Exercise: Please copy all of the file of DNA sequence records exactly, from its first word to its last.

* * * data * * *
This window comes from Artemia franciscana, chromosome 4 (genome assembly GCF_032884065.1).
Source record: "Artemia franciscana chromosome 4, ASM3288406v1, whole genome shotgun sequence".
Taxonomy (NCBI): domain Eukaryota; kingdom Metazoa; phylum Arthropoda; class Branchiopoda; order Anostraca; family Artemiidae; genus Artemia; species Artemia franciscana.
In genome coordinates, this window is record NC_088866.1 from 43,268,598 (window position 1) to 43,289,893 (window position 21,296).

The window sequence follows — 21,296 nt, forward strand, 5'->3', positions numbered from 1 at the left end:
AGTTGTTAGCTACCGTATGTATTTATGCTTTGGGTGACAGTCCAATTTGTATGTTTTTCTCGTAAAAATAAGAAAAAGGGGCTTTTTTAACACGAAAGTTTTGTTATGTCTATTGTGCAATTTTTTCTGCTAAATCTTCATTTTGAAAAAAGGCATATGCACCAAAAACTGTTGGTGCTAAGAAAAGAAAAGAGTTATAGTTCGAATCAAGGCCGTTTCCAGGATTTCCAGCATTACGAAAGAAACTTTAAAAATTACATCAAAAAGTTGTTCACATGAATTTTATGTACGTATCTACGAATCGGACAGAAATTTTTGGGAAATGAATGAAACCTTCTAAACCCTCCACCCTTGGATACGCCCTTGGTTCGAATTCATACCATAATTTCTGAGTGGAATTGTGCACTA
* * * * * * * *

This window comes from Artemia franciscana, chromosome 4 (genome assembly GCF_032884065.1).
Source record: "Artemia franciscana chromosome 4, ASM3288406v1, whole genome shotgun sequence".
Taxonomy (NCBI): domain Eukaryota; kingdom Metazoa; phylum Arthropoda; class Branchiopoda; order Anostraca; family Artemiidae; genus Artemia; species Artemia franciscana.
In genome coordinates, this window is record NC_088866.1 from 43,268,598 (window position 1) to 43,289,893 (window position 21,296).

The window sequence follows — 21,296 nt, forward strand, 5'->3', positions numbered from 1 at the left end:
AGTTGTTAGCTACCGTATGTATTTATGCTTTGGGTGACAGTCCAATTTGTATGTTTTTCTCGTAAAAATAAGAAAAAGGGGCTTTTTTAACACGAAAGTTTTGTTATGTCTATTGTGCAATTTTTTCTGCTAAATCTTCATTTTGAAAAAAGGCATATGCACCAAAAACTGTTGGTGCTAAGAAAAGAAAAGAGTTATAGTTCGAATCAAGGCCGTTTCCAGGATTTCCAGCATTACGAAAGAAACTTTAAAAATTACATCAAAAAGTTGTTCACATGAATTTTATGTACGTATCTACGAATCGGACAGAAATTTTTGGGAAATGAATGAAACCTTCTAAACCCTCCACCCTTGGATACGCCCTTGGTTCGAATTCATACCATAATTTCTGAGTGGAATTGTGCACTA